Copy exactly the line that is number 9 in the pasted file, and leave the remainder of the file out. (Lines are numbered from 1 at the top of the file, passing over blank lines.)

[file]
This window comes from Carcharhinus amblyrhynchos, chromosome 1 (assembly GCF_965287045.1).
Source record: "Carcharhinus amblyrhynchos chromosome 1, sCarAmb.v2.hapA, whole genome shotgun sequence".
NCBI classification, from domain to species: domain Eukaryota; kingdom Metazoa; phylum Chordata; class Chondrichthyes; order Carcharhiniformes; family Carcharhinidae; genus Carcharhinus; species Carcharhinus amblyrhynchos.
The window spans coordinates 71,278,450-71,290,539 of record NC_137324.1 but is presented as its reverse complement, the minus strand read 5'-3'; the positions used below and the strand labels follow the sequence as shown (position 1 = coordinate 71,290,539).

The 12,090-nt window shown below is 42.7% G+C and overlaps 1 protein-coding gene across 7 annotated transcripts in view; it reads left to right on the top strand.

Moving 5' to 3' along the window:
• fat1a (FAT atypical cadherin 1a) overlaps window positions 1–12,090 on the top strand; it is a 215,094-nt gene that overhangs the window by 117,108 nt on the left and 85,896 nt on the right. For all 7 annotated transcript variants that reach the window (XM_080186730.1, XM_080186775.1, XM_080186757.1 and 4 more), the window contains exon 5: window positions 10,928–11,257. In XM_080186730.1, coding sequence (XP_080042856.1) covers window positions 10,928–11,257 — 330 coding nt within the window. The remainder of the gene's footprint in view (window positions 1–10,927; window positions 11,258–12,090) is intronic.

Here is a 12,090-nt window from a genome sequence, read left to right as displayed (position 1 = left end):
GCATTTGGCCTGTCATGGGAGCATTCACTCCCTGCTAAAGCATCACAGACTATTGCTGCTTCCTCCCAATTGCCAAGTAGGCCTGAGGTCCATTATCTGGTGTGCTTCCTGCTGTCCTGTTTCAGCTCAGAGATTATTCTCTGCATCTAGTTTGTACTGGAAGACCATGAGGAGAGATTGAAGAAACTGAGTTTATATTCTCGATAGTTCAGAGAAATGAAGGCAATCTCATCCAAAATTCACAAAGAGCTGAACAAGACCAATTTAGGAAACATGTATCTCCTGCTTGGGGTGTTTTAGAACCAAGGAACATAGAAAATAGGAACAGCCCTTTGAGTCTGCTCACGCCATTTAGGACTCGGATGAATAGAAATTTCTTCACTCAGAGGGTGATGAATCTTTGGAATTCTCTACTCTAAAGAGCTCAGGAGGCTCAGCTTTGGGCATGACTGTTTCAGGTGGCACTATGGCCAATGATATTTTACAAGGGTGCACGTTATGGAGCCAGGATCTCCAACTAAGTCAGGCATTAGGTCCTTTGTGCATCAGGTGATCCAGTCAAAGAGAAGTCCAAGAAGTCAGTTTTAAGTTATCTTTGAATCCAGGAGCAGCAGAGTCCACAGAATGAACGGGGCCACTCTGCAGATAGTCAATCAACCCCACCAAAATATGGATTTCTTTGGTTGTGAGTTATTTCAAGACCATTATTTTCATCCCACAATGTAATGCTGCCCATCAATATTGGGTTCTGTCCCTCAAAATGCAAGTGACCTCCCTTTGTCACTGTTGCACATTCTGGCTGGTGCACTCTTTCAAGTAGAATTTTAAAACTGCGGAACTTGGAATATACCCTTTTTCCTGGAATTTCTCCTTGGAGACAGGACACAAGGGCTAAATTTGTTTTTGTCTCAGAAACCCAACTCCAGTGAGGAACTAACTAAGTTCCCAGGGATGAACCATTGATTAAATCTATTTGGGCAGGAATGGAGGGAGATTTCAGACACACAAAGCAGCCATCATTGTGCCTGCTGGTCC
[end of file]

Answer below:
GCATTTGGCCTGTCATGGGAGCATTCACTCCCTGCTAAAGCATCACAGACTATTGCTGCTTCCTCCCAATTGCCAAGTAGGCCTGAGGTCCATTATCTGGTGTGCTTCCTGCTGTCCTGTTTCAGCTCAGAGATTATTCTCTGCATCTAGTTTGTACTGGAAGACCATGAGGAGAGATTGAAGAAACTGAGTTTATATTCTCGATAGTTCAGAGAAATGAAGGCAATCTCATCCAAAATTCACAAAGAGCTGAACAAGACCAATTTAGGAAACATGTATCTCCTGCTTGGGGTGTTTTAGAACCAAGGAACATAGAAAATAGGAACAGCCCTTTGAGTCTGCTCACGCCATTTAGGACTCGGATGAATAGAAATTTCTTCACTCAGAGGGTGATGAATCTTTGGAATTCTCTACTCTAAAGAGCTCAGGAGGCTCAGCTTTGGGCATGACTGTTTCAGGTGGCACTATGGCCAATGATATTTTACAAGGGTGCACGTTATGGAGCCAGGATCTCCAACTAAGTCAGGCATTAGGTCCTTTGTGCATCAGGTGATCCAGTCAAAGAGAAGTCCAAGAAGTCAGTTTTAAGTTATCTTTGAATCCAGGAGCAGCAGAGTCCACAGAATGAACGGGGCCACTCTGCAGATAGTCAATCAACCCCACCAAAATATGGATTTCTTTGGTTGTGAGTTATTTCAAGACCATTATTTTCATCCCACAATGTAATGCTGCCCATCAATATTGGGTTCTGTCCCTCAAAATGCAAGTGACCTCCCTTTGTCACTGTTGCACATTCTGGCTGGTGCACTCTTTCAAGTAGAATTTTAAAACTGCGGAACTTGGAATATACCCTTTTTCCTGGAATTTCTCCTTGGAGACAGGACACAAGGGCTAAATTTGTTTTTGTCTCAGAAACCCAACTCCAGTGAGGAACTAACTAAGTTCCCAGGGATGAACCATTGATTAAATCTATTTGGGCAGGAATGGAGGGAGATTTCAGACACACAAAGCAGCCATCATTGTGCCTGCTGGTCC